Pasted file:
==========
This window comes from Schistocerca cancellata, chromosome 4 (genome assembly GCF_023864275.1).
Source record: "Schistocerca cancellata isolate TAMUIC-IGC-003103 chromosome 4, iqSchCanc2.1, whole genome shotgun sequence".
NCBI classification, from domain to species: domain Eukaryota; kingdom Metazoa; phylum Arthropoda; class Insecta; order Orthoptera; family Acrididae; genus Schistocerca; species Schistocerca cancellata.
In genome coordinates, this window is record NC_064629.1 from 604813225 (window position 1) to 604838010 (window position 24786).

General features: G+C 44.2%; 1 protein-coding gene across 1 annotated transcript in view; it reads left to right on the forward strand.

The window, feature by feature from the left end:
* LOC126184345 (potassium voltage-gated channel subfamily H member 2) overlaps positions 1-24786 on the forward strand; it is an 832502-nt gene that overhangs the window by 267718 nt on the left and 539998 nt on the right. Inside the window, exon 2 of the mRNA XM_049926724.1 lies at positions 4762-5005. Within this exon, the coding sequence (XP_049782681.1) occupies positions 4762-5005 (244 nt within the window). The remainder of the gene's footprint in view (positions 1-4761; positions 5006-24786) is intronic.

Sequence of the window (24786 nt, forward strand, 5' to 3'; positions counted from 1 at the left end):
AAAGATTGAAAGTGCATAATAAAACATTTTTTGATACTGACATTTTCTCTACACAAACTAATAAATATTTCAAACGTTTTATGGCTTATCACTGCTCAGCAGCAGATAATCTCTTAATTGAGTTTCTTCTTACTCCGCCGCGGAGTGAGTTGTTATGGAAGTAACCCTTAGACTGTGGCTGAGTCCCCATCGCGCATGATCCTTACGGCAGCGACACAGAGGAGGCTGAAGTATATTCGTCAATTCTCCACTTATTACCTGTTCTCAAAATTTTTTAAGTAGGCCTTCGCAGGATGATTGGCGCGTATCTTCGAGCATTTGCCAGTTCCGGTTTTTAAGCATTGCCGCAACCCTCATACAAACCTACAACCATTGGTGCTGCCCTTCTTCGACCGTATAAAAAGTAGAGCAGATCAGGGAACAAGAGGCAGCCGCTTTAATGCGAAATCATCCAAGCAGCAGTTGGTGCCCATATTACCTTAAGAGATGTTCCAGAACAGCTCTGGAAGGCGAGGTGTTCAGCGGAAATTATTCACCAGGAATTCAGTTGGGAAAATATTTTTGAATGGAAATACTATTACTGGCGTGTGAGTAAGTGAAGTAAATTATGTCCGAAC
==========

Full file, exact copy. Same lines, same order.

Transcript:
This window comes from Schistocerca cancellata, chromosome 4 (genome assembly GCF_023864275.1).
Source record: "Schistocerca cancellata isolate TAMUIC-IGC-003103 chromosome 4, iqSchCanc2.1, whole genome shotgun sequence".
NCBI classification, from domain to species: domain Eukaryota; kingdom Metazoa; phylum Arthropoda; class Insecta; order Orthoptera; family Acrididae; genus Schistocerca; species Schistocerca cancellata.
In genome coordinates, this window is record NC_064629.1 from 604813225 (window position 1) to 604838010 (window position 24786).

General features: G+C 44.2%; 1 protein-coding gene across 1 annotated transcript in view; it reads left to right on the forward strand.

The window, feature by feature from the left end:
* LOC126184345 (potassium voltage-gated channel subfamily H member 2) overlaps positions 1-24786 on the forward strand; it is an 832502-nt gene that overhangs the window by 267718 nt on the left and 539998 nt on the right. Inside the window, exon 2 of the mRNA XM_049926724.1 lies at positions 4762-5005. Within this exon, the coding sequence (XP_049782681.1) occupies positions 4762-5005 (244 nt within the window). The remainder of the gene's footprint in view (positions 1-4761; positions 5006-24786) is intronic.

Sequence of the window (24786 nt, forward strand, 5' to 3'; positions counted from 1 at the left end):
AAAGATTGAAAGTGCATAATAAAACATTTTTTGATACTGACATTTTCTCTACACAAACTAATAAATATTTCAAACGTTTTATGGCTTATCACTGCTCAGCAGCAGATAATCTCTTAATTGAGTTTCTTCTTACTCCGCCGCGGAGTGAGTTGTTATGGAAGTAACCCTTAGACTGTGGCTGAGTCCCCATCGCGCATGATCCTTACGGCAGCGACACAGAGGAGGCTGAAGTATATTCGTCAATTCTCCACTTATTACCTGTTCTCAAAATTTTTTAAGTAGGCCTTCGCAGGATGATTGGCGCGTATCTTCGAGCATTTGCCAGTTCCGGTTTTTAAGCATTGCCGCAACCCTCATACAAACCTACAACCATTGGTGCTGCCCTTCTTCGACCGTATAAAAAGTAGAGCAGATCAGGGAACAAGAGGCAGCCGCTTTAATGCGAAATCATCCAAGCAGCAGTTGGTGCCCATATTACCTTAAGAGATGTTCCAGAACAGCTCTGGAAGGCGAGGTGTTCAGCGGAAATTATTCACCAGGAATTCAGTTGGGAAAATATTTTTGAATGGAAATACTATTACTGGCGTGTGAGTAAGTGAAGTAAATTATGTCCGAAC